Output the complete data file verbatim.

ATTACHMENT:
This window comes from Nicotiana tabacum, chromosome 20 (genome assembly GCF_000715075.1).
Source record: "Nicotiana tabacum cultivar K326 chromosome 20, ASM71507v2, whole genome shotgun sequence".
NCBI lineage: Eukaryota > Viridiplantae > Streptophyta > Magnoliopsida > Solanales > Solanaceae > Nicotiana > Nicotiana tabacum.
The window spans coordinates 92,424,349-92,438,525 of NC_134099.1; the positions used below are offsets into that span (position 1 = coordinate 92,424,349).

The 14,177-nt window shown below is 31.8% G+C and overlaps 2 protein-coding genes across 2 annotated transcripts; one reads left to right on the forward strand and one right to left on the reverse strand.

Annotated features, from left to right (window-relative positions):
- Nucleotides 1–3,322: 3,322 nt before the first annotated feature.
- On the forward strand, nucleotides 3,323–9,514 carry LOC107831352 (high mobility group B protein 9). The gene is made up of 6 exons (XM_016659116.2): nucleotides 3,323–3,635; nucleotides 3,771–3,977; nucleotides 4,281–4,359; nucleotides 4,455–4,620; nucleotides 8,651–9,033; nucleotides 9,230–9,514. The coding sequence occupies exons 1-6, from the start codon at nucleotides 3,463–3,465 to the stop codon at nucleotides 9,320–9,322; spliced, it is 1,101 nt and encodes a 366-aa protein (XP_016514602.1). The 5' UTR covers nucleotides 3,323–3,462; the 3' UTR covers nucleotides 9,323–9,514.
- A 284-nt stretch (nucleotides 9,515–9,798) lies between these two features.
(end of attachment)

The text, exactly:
This window comes from Nicotiana tabacum, chromosome 20 (genome assembly GCF_000715075.1).
Source record: "Nicotiana tabacum cultivar K326 chromosome 20, ASM71507v2, whole genome shotgun sequence".
NCBI lineage: Eukaryota > Viridiplantae > Streptophyta > Magnoliopsida > Solanales > Solanaceae > Nicotiana > Nicotiana tabacum.
The window spans coordinates 92,424,349-92,438,525 of NC_134099.1; the positions used below are offsets into that span (position 1 = coordinate 92,424,349).

The 14,177-nt window shown below is 31.8% G+C and overlaps 2 protein-coding genes across 2 annotated transcripts; one reads left to right on the forward strand and one right to left on the reverse strand.

Annotated features, from left to right (window-relative positions):
- Nucleotides 1–3,322: 3,322 nt before the first annotated feature.
- On the forward strand, nucleotides 3,323–9,514 carry LOC107831352 (high mobility group B protein 9). The gene is made up of 6 exons (XM_016659116.2): nucleotides 3,323–3,635; nucleotides 3,771–3,977; nucleotides 4,281–4,359; nucleotides 4,455–4,620; nucleotides 8,651–9,033; nucleotides 9,230–9,514. The coding sequence occupies exons 1-6, from the start codon at nucleotides 3,463–3,465 to the stop codon at nucleotides 9,320–9,322; spliced, it is 1,101 nt and encodes a 366-aa protein (XP_016514602.1). The 5' UTR covers nucleotides 3,323–3,462; the 3' UTR covers nucleotides 9,323–9,514.
- A 284-nt stretch (nucleotides 9,515–9,798) lies between these two features.